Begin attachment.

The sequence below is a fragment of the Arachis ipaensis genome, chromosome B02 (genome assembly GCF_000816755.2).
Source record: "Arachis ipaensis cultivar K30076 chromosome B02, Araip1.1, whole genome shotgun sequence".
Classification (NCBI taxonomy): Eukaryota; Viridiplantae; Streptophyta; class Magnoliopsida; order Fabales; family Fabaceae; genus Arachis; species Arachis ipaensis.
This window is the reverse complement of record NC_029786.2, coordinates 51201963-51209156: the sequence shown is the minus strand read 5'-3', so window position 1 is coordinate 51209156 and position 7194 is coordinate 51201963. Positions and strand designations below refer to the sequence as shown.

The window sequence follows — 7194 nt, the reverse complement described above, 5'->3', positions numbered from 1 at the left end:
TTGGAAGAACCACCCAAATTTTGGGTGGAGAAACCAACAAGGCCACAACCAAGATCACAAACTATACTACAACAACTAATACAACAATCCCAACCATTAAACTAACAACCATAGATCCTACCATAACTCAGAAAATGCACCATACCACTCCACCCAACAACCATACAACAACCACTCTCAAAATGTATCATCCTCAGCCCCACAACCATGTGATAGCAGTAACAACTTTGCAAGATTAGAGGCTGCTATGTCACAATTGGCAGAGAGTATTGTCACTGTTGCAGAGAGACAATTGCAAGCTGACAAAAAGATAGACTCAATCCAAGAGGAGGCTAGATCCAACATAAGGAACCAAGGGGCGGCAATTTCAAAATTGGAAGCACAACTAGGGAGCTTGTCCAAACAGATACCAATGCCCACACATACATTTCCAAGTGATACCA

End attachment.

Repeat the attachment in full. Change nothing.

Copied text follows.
The sequence below is a fragment of the Arachis ipaensis genome, chromosome B02 (genome assembly GCF_000816755.2).
Source record: "Arachis ipaensis cultivar K30076 chromosome B02, Araip1.1, whole genome shotgun sequence".
Classification (NCBI taxonomy): Eukaryota; Viridiplantae; Streptophyta; class Magnoliopsida; order Fabales; family Fabaceae; genus Arachis; species Arachis ipaensis.
This window is the reverse complement of record NC_029786.2, coordinates 51201963-51209156: the sequence shown is the minus strand read 5'-3', so window position 1 is coordinate 51209156 and position 7194 is coordinate 51201963. Positions and strand designations below refer to the sequence as shown.

The window sequence follows — 7194 nt, the reverse complement described above, 5'->3', positions numbered from 1 at the left end:
TTGGAAGAACCACCCAAATTTTGGGTGGAGAAACCAACAAGGCCACAACCAAGATCACAAACTATACTACAACAACTAATACAACAATCCCAACCATTAAACTAACAACCATAGATCCTACCATAACTCAGAAAATGCACCATACCACTCCACCCAACAACCATACAACAACCACTCTCAAAATGTATCATCCTCAGCCCCACAACCATGTGATAGCAGTAACAACTTTGCAAGATTAGAGGCTGCTATGTCACAATTGGCAGAGAGTATTGTCACTGTTGCAGAGAGACAATTGCAAGCTGACAAAAAGATAGACTCAATCCAAGAGGAGGCTAGATCCAACATAAGGAACCAAGGGGCGGCAATTTCAAAATTGGAAGCACAACTAGGGAGCTTGTCCAAACAGATACCAATGCCCACACATACATTTCCAAGTGATACCA